Pokémon Go in Cascadia

  Gyarados invades Trillium Lake near Mt. Hood. Photo from twitter @inMtHood.  Check out their website !
Gyarados invades Trillium Lake near Mt. Hood. Photo from twitter @inMtHood. Check out their website !

For all Cascadian Pokemon Go’ers, stay in touch, and share your stories at https://cascadiago.tumblr.com/

A new smartphone app sweeping the nation made it’s appearance in Cascadia. Pokémon Go is delighting both new audiences and those who remember the Pokémon cartoon, cards, and Nintendo games. Not affiliated with Nintendo, Niantec first released the game on android phones and Google Play and then included IOS devices a few days later.

Unlike most smartphone apps and games, Pokémon Go only works when users walk around their neighborhood. Players are given the identity of a trainer and the game uses the user’s phone camera to catch Pokémon in augmented reality. The game also uses the phone’s GPS to map and mark interesting places and landmarks around town where trainers can gain Poké balls and points if they are close enough to the actual place.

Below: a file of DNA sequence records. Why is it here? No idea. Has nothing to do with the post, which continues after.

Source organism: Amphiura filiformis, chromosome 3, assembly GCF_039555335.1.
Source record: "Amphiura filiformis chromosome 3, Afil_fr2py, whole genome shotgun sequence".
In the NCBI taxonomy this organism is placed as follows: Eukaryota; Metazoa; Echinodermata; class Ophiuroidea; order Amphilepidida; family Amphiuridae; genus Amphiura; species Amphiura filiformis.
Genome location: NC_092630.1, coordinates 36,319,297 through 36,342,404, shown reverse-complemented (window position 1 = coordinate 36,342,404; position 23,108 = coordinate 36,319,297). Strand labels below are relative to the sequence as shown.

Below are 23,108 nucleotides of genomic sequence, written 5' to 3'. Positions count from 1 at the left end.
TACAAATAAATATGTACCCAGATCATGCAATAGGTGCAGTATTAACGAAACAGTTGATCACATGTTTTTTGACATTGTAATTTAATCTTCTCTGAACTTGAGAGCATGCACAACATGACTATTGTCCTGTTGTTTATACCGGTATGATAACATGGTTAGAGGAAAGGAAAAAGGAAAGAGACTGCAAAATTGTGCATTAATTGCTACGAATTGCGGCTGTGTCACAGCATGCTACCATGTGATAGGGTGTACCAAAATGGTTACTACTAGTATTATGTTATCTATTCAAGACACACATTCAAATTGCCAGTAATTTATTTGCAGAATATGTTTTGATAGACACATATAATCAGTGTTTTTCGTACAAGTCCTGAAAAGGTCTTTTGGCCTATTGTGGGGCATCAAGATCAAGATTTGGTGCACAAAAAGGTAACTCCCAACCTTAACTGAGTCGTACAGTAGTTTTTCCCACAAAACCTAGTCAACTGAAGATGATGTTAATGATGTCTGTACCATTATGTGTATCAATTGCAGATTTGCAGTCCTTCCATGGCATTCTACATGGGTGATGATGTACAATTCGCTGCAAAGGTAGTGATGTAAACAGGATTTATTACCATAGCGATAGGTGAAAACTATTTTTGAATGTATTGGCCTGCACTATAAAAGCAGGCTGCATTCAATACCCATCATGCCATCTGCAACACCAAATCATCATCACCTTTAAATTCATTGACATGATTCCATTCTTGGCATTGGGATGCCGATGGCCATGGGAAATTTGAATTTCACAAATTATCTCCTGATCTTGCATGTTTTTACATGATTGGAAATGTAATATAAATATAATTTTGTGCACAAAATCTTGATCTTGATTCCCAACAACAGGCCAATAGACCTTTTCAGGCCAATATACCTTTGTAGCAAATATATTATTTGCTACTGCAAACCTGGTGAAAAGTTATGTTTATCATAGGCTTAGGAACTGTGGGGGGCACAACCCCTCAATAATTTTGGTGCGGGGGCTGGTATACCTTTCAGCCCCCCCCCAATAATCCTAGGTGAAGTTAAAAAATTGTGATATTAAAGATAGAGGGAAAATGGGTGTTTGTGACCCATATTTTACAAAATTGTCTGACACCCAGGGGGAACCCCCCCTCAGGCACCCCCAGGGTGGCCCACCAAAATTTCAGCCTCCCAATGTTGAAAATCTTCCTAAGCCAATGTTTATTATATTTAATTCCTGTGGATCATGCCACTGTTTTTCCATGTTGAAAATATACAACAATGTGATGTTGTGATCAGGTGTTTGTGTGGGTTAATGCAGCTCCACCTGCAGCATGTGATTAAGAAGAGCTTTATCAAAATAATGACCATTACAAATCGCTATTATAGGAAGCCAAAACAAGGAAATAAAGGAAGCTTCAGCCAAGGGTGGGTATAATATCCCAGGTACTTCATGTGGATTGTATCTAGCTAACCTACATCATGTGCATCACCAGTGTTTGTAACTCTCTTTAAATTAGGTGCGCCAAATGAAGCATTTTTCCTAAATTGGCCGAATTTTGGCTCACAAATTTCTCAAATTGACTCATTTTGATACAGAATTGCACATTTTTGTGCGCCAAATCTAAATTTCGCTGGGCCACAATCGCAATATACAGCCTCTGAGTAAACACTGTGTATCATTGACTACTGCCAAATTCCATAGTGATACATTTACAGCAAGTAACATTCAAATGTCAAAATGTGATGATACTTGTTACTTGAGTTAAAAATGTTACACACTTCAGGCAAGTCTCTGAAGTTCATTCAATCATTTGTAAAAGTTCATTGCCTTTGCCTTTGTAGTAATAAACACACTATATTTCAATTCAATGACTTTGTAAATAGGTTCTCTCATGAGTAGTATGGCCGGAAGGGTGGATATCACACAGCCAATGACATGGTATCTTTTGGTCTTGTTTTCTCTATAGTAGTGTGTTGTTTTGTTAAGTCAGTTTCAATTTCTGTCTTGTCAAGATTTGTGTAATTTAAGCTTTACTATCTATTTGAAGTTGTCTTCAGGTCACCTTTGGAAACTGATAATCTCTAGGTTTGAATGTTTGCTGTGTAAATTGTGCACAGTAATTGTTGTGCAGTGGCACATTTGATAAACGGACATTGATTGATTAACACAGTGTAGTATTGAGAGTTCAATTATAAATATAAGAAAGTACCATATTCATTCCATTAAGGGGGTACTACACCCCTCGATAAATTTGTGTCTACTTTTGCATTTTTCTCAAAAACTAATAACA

The game is receiving praise for encouraging players to go outside and be active, but also criticism for its distraction as players walk around. Some players have been hit by cars playing the game and some even engage in game play while driving.

Still, the game keeps the concept of finding certain Pokémon in certain landscapes and environments which encourages users to visit parks and more wilderness areas to find rarer and more powerful creatures. For example, water dwellers are often found near rivers or lakes. Still other creatures may be found near the mountains so a hiking trip may be in order.

What’s the best way to make a fun game even more enjoyable? Through friends! Though Pokémon Go is everywhere around the country, it encourages regional grouping so that people in a community can come together to play and make new friends. Facebook groups and meetup groups are already springing up around Cascadia. Find one near you and maybe even form a hiking group to catch the rarest Pokémon.  



Taylor McAvoy is a Junior at the University of Washington pursuing a bachelors degree in Journalism. She has been a writer and photographer for the university’s newspaper The Daily for a year focusing on editorial reporting and arts event coverage.

Twitter: @TaylorMcAvoy105

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